With deepfake videos making headlines recently and campaigns against the over-Photoshopping of models picking up steam in the last few years, people are more aware than ever of how images can be digitally manipulated. Now the company that created Photoshop, Adobe, wants to give tools to users to let them spot faked images themselves.
“While we are proud of the impact that Photoshop and Adobe’s other creative tools have made on the world, we also recognize the ethical implications of our technology,” Adobe wrote in a blog post. That’s why it has developed a method for identifying edits made to an image using tools like Photoshop’s Face Aware Liquify feature. This particular feature was chosen because it is frequently used to change facial expressions, making it a useful test case for identifying image manipulation.
A team of researchers used deep learning to train A.I. to recognize images of faces that had been altered. It was trained by showing pairs of images, one original and one altered, so the system could learn the telltale signs of manipulation. By the end of the training, the tool was able to identify manipulated images up to 99% of the time, as compared to the 53% identification rate of humans.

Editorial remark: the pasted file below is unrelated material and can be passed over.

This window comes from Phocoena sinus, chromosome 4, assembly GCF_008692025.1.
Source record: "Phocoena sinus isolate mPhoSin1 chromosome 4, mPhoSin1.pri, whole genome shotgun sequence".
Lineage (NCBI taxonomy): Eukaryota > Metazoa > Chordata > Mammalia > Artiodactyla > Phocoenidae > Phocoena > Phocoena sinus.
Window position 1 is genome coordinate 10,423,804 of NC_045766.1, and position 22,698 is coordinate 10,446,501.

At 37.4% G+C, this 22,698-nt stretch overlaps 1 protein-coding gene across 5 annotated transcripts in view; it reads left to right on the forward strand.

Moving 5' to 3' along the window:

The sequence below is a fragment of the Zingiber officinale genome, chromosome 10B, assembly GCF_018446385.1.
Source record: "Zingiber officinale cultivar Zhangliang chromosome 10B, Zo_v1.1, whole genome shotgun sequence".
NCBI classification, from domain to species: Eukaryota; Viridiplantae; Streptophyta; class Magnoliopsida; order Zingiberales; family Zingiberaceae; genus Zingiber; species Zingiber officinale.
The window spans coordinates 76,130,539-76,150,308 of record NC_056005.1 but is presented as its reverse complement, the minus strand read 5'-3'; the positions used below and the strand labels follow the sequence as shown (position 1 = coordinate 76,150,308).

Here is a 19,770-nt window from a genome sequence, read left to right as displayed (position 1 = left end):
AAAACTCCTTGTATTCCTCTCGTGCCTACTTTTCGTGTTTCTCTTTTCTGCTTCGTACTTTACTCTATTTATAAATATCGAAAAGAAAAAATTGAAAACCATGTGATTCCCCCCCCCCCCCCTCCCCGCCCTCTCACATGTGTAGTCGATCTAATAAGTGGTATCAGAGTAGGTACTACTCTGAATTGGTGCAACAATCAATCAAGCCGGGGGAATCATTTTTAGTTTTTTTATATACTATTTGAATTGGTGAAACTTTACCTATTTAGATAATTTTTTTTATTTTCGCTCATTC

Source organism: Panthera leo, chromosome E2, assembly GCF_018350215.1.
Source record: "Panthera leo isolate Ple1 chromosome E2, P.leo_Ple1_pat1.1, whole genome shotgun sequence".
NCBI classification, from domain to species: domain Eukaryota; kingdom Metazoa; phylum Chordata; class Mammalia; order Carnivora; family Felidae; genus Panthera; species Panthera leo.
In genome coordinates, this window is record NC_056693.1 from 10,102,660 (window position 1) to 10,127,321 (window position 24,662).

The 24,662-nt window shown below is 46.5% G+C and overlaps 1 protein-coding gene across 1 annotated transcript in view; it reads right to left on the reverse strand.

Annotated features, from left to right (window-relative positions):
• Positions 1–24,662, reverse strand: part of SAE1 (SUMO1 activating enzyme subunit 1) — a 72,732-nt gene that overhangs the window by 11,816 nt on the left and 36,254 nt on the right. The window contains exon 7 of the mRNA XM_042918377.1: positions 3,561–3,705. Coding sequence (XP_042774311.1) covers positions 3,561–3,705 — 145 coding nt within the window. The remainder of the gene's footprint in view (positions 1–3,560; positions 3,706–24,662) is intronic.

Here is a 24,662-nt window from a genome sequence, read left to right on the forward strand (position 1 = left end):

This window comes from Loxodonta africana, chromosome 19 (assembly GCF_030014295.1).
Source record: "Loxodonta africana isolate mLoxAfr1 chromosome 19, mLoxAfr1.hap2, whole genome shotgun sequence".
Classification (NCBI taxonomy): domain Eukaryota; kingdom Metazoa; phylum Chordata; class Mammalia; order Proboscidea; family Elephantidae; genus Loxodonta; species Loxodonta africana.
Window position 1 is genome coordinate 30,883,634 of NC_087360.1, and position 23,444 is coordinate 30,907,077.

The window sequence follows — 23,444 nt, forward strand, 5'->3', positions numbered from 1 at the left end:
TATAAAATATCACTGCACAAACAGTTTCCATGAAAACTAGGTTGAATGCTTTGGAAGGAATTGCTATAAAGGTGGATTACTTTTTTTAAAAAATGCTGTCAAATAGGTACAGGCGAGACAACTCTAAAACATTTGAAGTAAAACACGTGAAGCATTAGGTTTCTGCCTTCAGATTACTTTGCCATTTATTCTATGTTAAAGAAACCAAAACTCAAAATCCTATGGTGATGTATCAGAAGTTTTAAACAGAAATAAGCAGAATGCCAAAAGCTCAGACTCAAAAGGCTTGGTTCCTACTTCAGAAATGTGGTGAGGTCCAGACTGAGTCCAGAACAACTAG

It was even possible for the tool to revert images which had been altered back to how they had looked before. “It might sound impossible because there are so many variations of facial geometry possible,” Professor Alexei A. Efros of UC Berkeley said in the statement. “But, in this case, because deep learning can look at a combination of low-level image data, such as warping artifacts, as well as higher level cues such as layout, it seems to work.”
The tool isn’t ready for the mainstream yet, however. The researchers say they will need more time before they can offer customers a direct way to identify faked images for themselves. “The idea of a magic universal ‘undo’ button to revert image edits is still far from reality,” Adobe researcher Richard Zhang said. “But we live in a world where it’s becoming harder to trust the digital information we consume, and I look forward to further exploring this area of research.”
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